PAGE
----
Two banks and an insurance company have accepted Microsoft's offer of technical support for Novell's Suse Enterprise Linux, even though one of the three, Credit Suisse Group, does not yet use it.

Novell and Microsoft announced a deal last month to "bridge the divide between open-source and proprietary-source software." Under the deal, Microsoft promised not to file patent lawsuits against Novell customers. It will also spend $440 million on sales, marketing and licence fees in support of Novell's Suse Linux. The two companies will also work together to help customers integrate their competing operating systems.

As part of its marketing support, Microsoft agreed to distribute "subscription certificates", each one entitling customers to technical support from Novell for a server running Suse Enterprise Linux. Microsoft intends to distribute around 70,000 of the certificates a year for the next five years. Customers have already activated 16,000 of the certificates in the seven weeks they have been offered, Microsoft said.

The companies declined to put a price on the certificates, but Microsoft's general manager for customer advocacy and licensing, Susan Hauser, warned: "Don't assume that we're giving them away."

Credit Suisse is a new customer for Novell, said Susan Heystee, vice president of global strategic partners at Novell, and responsible for Novell's new relationship with Microsoft. "They are making a commitment to deploying Suse Linux in their virtualisation environment," Heystee said.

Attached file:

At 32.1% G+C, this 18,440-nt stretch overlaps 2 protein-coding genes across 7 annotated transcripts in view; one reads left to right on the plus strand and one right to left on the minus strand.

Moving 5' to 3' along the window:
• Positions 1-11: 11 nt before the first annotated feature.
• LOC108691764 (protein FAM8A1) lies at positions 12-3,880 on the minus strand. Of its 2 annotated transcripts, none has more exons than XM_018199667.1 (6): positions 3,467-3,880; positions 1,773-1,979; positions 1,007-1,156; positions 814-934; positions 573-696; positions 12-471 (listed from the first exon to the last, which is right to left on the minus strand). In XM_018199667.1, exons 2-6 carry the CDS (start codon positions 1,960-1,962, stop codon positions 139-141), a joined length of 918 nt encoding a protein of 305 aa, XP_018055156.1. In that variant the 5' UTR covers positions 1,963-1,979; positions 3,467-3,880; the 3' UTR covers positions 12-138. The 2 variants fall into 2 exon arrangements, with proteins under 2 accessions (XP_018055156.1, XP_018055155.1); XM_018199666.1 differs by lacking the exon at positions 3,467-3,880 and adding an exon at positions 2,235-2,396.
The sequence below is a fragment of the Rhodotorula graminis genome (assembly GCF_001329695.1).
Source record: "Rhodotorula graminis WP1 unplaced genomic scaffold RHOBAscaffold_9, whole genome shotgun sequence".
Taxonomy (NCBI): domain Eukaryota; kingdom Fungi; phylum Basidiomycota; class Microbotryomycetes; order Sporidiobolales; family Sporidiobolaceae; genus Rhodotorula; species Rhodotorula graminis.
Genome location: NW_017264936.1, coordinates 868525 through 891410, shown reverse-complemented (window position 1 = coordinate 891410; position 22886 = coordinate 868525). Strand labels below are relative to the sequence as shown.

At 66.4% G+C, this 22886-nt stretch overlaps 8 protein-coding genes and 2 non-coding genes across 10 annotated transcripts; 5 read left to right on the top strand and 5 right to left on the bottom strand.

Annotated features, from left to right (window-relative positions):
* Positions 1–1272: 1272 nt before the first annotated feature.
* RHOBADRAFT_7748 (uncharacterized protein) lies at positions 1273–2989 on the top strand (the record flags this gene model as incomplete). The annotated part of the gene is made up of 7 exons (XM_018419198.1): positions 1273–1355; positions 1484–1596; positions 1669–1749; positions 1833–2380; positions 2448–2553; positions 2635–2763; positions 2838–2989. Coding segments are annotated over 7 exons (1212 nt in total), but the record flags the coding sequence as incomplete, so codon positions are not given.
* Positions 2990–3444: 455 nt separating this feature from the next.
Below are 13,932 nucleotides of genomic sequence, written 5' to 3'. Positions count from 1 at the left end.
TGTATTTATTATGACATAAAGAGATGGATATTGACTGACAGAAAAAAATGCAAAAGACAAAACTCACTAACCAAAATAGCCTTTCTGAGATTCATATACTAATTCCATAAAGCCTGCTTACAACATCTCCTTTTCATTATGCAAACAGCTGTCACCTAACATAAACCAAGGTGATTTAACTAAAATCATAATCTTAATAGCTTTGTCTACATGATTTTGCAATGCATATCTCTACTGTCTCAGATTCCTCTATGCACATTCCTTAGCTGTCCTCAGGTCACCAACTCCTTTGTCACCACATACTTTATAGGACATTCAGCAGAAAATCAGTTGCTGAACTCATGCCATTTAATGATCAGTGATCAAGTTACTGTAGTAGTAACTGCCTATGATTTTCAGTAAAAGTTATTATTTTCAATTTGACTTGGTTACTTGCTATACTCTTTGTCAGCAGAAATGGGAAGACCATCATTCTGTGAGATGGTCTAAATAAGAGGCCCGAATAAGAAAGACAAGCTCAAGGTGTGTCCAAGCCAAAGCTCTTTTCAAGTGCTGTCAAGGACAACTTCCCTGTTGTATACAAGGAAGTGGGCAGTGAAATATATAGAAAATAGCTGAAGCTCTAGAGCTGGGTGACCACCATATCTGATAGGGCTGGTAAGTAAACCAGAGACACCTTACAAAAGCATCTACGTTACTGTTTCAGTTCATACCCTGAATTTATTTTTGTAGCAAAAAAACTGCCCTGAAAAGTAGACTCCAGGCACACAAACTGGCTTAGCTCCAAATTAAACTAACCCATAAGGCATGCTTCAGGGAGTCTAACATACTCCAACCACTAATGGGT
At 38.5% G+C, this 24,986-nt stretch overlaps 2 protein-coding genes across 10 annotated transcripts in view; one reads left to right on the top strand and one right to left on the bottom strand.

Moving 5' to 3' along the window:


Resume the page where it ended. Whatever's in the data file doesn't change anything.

Microsoft also named Deutsche Bank and AIG Technologies, part of insurance company American International Group, as among the customers that have activated Suse Linux subscriptions. None of the companies would say how many certificates were involved.

Deutsche Bank already uses Microsoft software and Suse Linux. Hauser hinted that Microsoft is not the one losing servers to Suse at Deutsche Bank. "They may not be completely a Suse shop in all parts of their organisation," she said.

Help integrating open source and proprietary software is the most important aspect of the deal for Deutsche Bank: the certificate for support for Linux takes a back seat. "This is not about the certificates," said a spokesman for Deutsche Bank. "This enables us to integrate these systems," he said. An AIG Technologies spokesman also confirmed that his company had struck a deal with Microsoft, but declined to comment further.

In promising not to sue Novell's Linux customers for patent infringement, Microsoft is trying to portray other open-source systems as a risk for businesses. Hauser explained: "Customers were often very confused as to what rights they had from an intellectual property standpoint. They didn't want to have to figure it out, so we figured it out for them."